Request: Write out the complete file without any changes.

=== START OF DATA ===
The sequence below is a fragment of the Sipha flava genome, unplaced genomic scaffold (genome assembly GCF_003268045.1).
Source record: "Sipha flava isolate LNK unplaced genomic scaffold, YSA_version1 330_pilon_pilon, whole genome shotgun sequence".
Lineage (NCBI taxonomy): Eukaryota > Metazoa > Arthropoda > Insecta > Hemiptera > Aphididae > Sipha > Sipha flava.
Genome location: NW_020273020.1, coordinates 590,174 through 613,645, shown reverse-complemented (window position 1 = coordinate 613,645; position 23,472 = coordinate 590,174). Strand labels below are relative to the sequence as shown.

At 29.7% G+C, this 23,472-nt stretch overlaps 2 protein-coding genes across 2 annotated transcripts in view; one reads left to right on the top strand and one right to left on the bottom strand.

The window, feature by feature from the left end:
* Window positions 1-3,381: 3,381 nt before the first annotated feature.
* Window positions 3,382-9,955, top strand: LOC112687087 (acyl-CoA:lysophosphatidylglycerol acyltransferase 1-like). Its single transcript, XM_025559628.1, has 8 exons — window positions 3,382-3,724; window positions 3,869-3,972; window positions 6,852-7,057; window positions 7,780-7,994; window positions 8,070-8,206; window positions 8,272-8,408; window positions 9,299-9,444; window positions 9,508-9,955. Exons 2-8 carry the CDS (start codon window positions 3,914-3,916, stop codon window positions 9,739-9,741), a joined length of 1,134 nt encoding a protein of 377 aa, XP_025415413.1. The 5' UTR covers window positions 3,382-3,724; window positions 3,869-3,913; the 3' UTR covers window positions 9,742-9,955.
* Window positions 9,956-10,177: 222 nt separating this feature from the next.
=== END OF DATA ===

The sequence below is a fragment of the Sipha flava genome, unplaced genomic scaffold (genome assembly GCF_003268045.1).
Source record: "Sipha flava isolate LNK unplaced genomic scaffold, YSA_version1 330_pilon_pilon, whole genome shotgun sequence".
Lineage (NCBI taxonomy): Eukaryota > Metazoa > Arthropoda > Insecta > Hemiptera > Aphididae > Sipha > Sipha flava.
Genome location: NW_020273020.1, coordinates 590,174 through 613,645, shown reverse-complemented (window position 1 = coordinate 613,645; position 23,472 = coordinate 590,174). Strand labels below are relative to the sequence as shown.

At 29.7% G+C, this 23,472-nt stretch overlaps 2 protein-coding genes across 2 annotated transcripts in view; one reads left to right on the top strand and one right to left on the bottom strand.

The window, feature by feature from the left end:
* Window positions 1-3,381: 3,381 nt before the first annotated feature.
* Window positions 3,382-9,955, top strand: LOC112687087 (acyl-CoA:lysophosphatidylglycerol acyltransferase 1-like). Its single transcript, XM_025559628.1, has 8 exons — window positions 3,382-3,724; window positions 3,869-3,972; window positions 6,852-7,057; window positions 7,780-7,994; window positions 8,070-8,206; window positions 8,272-8,408; window positions 9,299-9,444; window positions 9,508-9,955. Exons 2-8 carry the CDS (start codon window positions 3,914-3,916, stop codon window positions 9,739-9,741), a joined length of 1,134 nt encoding a protein of 377 aa, XP_025415413.1. The 5' UTR covers window positions 3,382-3,724; window positions 3,869-3,913; the 3' UTR covers window positions 9,742-9,955.
* Window positions 9,956-10,177: 222 nt separating this feature from the next.